As one of the fastest growing industries, it comes as no surprise that drones were a top purchase for the 2021 holiday season, especially in the wake of COVID19. One of the many things the world learned during the pandemic is that drones are amazing tools that can keep us entertained and connected, provide job opportunities and critical supplies, and assist us in ways we never imagined. The use of drones has broken through the barriers of the military, law enforcement, scientific, and industrial industries, becoming technology available in one form or another for almost anyone.
But, as the former U.S. Transportation Secretary Anthony Foxx said, “Make no mistake, unmanned aircraft enthusiasts are aviators, and with that title comes a great deal of responsibility.” By now, anyone intending to use a drone of any size commercially knows that they need to register the drone and obtain a Part 107 license. What many don’t realize, is that the FAA has passed new regulations that state every single drone in the United States, whether being flown commercially or recreationally, must be registered. This includes small drones like the DJI Mavic or Skydio 2 that average around $1,000, mini drones like Tello or Ruko that average around $100, and even toy drones that cost as little as $20-$50.
Michael den Hartog from Florida Drone Supply and a representative for the FAA Safety Team said, “A lot of people thought that if you had a drone out there and you were just flying for fun, you didn’t have to have a license. Now everyone’s required to have a license.” Michael also pointed out that it is very easy to register/license a drone. For any drone weighing more than 0.55lbs- which is all drones on the market- simply go to the FAA’s website to register the device. The $5 registration fee will allow one owner to register multiple drones. The FAA will provide the owner with a registration number that needs to be visible on the drone. Michael also recommends placing contact information on a drone if it gets lost, a likely scenario for a new drone pilot.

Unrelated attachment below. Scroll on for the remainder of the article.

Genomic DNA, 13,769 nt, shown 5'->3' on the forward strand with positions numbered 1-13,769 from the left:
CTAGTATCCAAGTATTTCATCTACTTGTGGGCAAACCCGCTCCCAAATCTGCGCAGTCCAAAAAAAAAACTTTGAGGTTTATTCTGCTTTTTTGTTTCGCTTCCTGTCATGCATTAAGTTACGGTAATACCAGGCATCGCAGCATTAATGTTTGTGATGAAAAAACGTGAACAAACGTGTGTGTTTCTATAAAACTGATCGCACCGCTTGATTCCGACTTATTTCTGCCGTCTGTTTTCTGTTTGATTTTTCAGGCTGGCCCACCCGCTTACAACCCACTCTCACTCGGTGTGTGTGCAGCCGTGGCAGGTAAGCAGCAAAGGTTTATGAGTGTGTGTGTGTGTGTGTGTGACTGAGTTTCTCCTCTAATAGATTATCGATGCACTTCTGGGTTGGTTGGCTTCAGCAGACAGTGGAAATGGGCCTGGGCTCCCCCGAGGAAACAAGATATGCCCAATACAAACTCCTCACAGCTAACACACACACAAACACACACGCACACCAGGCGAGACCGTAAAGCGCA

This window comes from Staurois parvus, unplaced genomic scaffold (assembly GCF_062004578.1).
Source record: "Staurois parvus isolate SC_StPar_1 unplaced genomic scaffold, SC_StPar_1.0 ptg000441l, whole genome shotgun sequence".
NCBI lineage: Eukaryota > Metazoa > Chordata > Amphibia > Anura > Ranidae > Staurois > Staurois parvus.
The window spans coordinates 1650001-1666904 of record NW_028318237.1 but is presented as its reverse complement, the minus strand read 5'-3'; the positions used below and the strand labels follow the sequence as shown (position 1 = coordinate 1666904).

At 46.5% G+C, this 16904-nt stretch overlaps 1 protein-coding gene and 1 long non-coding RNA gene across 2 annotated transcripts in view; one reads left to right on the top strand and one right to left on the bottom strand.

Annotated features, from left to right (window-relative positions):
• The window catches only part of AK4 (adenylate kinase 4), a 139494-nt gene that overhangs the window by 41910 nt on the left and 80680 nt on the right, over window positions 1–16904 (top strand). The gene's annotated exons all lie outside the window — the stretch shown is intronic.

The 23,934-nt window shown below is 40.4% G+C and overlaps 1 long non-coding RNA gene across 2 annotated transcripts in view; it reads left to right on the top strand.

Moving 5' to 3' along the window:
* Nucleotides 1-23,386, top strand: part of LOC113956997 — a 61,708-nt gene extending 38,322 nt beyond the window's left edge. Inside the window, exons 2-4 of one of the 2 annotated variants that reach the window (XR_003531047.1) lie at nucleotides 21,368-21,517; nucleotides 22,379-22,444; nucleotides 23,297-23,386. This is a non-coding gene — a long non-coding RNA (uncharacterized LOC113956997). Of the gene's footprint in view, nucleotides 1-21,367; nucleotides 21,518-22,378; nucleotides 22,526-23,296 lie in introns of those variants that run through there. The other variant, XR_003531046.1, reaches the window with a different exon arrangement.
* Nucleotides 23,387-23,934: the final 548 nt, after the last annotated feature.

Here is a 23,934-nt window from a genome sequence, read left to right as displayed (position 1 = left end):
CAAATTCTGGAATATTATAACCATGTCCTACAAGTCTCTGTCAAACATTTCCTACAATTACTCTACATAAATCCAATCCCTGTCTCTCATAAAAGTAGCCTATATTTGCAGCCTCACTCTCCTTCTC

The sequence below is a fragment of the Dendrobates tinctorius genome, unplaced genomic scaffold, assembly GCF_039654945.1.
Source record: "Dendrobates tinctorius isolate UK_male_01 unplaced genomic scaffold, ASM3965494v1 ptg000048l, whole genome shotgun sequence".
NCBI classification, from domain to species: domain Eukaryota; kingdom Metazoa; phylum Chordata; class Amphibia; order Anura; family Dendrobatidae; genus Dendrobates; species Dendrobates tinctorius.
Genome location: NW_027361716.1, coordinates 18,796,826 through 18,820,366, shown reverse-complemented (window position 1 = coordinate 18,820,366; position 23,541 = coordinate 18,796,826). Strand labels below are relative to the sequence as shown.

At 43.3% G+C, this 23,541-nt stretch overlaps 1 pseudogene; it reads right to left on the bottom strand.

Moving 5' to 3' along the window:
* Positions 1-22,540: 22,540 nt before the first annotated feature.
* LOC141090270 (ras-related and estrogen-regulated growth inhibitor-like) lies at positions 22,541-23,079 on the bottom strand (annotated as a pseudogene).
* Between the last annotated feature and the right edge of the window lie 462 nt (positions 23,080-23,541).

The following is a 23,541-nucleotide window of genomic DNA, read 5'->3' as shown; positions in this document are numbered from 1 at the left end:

Included in the registration process is the FAA’s new recreational drone education program called TRUST (The Recreational UAS Safety Test). This test is far more simple than the Part 107 needed for commercial drone use. It is a safety guideline, much like what should come with a drone’s user manual. The FAA provides all the study materials and a list of websites to take the free exam through. And for many, TRUST is a starting point to get more involved in the UAV industry, possibly leading to an income earning Part 107.
The biggest concern the FAA has with the influx of new recreational drone pilots, is that they will think of the drone as a toy and just go out and fly without thinking of the possible repercussions of doing so without a basic understanding of drone regulations. Drones are here to stay, and their popularity and use cases will only continue to grow. It is the responsibility of all drone operators to do so in respect and understanding of FAA regulations.